Many people responding to him pointed out that the chart above actually suggests the affluent (apparently now used interchangeably with “educated,” though I am not sure that is the case) regard a single-income household with one parent taking care of the children as the ideal division of labor/care. Indeed, I have been astounded by how many of my well-educated and prosperous female peers are opting out of the rat race to raise their children – a phenomenon described in this month’s Atlantic as “leaning out” – even before the pandemic. Forget the Boomer ideal of “having it all,” being able to see your kid’s first steps and teach them the alphabet is now a status symbol. Furthermore, the ones who are still working are probably more likely to enroll their children in private schools or hire a nanny.
So where is Vance even going with this argument? How does subsidizing welfare benefit the affluent? What kind of person in their right mind argues against helping the poor with their childcare bills?
The latter, of course, is mischaracterizing what Vance was saying. Vance agrees that the federal government should support parents and children, he is simply saying that Biden’s plan is an awful way to do it. And he’s right.
Biden’s plan – which you can read about here – involves offsetting the costs of daycare along a sliding scale according to income. This means low-wage workers will receive a larger subsidy because daycare costs will necessarily represent larger shares of their incomes:
For the most hard-pressed working families, child care costs for their young children would be fully covered and families earning 1.5 times their state median income will pay no more than 7 percent of their income. The plan will also provide families with a range of options to choose from for their child, from child care centers to family child care providers, Early Head Start, and public schools that are inclusive and accessible to all children.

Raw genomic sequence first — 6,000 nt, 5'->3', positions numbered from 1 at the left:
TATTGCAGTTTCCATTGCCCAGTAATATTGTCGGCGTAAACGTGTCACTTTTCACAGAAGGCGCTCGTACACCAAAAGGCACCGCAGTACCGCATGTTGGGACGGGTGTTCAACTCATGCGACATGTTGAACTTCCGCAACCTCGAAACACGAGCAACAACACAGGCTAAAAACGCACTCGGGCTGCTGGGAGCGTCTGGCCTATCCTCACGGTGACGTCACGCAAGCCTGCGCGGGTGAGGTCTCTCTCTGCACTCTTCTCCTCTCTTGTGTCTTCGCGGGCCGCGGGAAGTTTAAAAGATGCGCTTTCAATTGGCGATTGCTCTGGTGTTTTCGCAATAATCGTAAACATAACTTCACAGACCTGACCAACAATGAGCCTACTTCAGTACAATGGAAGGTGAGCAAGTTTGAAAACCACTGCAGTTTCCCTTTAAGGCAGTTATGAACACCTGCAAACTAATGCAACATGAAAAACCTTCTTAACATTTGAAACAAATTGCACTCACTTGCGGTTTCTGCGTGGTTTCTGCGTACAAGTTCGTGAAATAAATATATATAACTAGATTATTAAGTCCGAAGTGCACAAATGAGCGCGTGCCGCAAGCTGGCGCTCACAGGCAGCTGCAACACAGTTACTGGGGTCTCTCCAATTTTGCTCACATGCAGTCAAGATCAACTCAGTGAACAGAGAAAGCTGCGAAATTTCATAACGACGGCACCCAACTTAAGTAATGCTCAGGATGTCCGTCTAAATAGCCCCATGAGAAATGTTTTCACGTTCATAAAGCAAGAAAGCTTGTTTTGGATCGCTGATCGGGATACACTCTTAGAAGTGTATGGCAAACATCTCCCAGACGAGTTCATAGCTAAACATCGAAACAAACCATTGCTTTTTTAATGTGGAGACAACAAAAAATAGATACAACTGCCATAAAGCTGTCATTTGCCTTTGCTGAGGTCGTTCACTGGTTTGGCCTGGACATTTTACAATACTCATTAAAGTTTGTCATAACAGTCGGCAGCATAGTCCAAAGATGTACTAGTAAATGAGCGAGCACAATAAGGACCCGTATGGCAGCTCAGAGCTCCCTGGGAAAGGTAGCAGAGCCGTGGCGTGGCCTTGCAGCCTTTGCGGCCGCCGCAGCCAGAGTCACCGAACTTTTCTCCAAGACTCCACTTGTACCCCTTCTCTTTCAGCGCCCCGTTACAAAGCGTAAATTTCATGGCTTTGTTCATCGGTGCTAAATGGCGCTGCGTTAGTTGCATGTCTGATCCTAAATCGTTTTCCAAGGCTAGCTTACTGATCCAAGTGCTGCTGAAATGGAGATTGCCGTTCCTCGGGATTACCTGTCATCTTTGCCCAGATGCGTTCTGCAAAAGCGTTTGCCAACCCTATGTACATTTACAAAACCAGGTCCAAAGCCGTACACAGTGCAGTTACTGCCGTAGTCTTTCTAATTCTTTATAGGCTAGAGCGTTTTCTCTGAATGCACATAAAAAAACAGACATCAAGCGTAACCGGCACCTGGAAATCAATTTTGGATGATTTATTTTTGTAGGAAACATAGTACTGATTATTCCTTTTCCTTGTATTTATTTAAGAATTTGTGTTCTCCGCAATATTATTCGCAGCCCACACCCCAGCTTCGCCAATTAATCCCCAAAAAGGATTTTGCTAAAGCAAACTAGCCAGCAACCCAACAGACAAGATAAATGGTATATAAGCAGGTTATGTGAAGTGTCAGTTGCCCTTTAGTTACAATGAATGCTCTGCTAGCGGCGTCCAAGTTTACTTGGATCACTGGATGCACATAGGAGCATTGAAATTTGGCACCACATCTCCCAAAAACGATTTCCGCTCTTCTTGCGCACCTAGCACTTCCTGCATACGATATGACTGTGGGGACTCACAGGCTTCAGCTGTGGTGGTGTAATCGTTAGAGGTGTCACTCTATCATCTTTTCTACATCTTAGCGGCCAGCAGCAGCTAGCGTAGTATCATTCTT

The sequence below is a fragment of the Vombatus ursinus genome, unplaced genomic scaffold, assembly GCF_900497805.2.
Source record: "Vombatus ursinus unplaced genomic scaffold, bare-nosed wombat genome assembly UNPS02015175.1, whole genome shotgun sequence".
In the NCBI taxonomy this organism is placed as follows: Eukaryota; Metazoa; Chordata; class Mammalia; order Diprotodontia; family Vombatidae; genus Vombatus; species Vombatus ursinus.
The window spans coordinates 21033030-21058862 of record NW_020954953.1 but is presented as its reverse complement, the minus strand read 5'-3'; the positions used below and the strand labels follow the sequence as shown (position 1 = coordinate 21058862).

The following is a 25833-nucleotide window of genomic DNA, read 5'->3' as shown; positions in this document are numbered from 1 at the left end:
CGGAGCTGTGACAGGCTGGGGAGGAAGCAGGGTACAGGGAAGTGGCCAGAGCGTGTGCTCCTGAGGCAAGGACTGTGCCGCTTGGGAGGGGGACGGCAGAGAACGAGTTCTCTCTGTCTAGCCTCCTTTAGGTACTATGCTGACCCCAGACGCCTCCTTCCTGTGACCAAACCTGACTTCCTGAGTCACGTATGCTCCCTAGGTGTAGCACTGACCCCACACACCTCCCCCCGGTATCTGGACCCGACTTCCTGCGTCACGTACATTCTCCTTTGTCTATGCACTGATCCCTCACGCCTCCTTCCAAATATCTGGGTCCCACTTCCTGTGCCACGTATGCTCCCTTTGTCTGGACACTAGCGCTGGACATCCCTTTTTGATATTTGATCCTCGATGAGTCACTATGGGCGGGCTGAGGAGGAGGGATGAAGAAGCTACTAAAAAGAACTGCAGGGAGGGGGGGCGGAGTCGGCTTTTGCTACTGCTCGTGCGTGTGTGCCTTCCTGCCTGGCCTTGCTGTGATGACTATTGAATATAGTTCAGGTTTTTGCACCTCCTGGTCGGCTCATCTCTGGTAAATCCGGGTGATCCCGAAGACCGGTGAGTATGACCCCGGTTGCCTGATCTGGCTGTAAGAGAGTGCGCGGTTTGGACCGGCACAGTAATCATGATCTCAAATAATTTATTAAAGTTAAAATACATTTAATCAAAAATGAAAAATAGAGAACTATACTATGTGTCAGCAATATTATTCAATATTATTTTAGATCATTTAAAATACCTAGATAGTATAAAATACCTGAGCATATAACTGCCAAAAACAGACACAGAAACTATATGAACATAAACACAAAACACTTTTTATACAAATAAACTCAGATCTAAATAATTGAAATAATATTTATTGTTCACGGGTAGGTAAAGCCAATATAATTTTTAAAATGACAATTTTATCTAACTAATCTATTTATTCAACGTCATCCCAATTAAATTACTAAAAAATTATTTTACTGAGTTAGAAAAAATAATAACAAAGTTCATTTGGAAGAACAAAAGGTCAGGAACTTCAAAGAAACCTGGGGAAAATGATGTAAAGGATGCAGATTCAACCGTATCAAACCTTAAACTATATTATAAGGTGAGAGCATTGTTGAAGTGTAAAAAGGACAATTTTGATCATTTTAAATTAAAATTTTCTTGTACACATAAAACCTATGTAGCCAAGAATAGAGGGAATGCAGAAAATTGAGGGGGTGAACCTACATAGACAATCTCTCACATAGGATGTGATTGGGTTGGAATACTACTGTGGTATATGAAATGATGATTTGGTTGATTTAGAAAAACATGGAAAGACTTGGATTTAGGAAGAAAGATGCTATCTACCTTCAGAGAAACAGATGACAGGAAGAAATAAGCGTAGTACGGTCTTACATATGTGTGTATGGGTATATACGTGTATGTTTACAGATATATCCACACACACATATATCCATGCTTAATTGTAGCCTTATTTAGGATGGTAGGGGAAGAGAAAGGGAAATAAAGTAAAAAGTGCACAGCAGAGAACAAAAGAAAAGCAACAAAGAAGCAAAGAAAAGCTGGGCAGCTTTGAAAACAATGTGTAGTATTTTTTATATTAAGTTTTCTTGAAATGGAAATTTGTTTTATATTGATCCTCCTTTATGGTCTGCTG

A lot of subsidies are structured this way, and from an economic perspective, it’s an idiotic way of structuring benefits. You want to know how to end up with the most expensive daycare costs in the entire world? Have the government pick up 100% of the tab in millions of cases, with no corrective market forces at work. This is the same reason our health care expenses are bonkers, tuition at colleges and universities increases exponentially, why affordable housing projects somehow manage to increase surrounding rents – no one has skin in the game. Then advocates claim the problem is even more of an emergency so we should throw more money at it. As with many things in public policy, the response becomes the problem.
(It’s also a nice touch that the funds can be used to pay private daycares, but not private schools. Wouldn’t want the kids to spend their days at the same places politicians send their children to, now would we? Really thoughtful and not at all racist of them.)
Vance’s argument is essentially, hey, if you are going to be paying people to take care of kids, why not let the parents do it themselves? Why subsidize daycares instead of parenthood? If you believe that caring for children is a kind of labor, why not subsidize that labor rather than institutions? Instead of forcing the working poor into two-income households and all the chaos and sacrifice that involves, why not let a parent work less and be there to raise their child instead of paying someone else to do it? Why does the money have to go to a third party at all? This is the position of someone who has grown up watching assistance for the poor trickle through a litany of institutions until it becomes personally insignificant. Essentially, Vance is arguing for a form of universal basic income – not historically a conservative position – which in a different context folks on the left would embrace.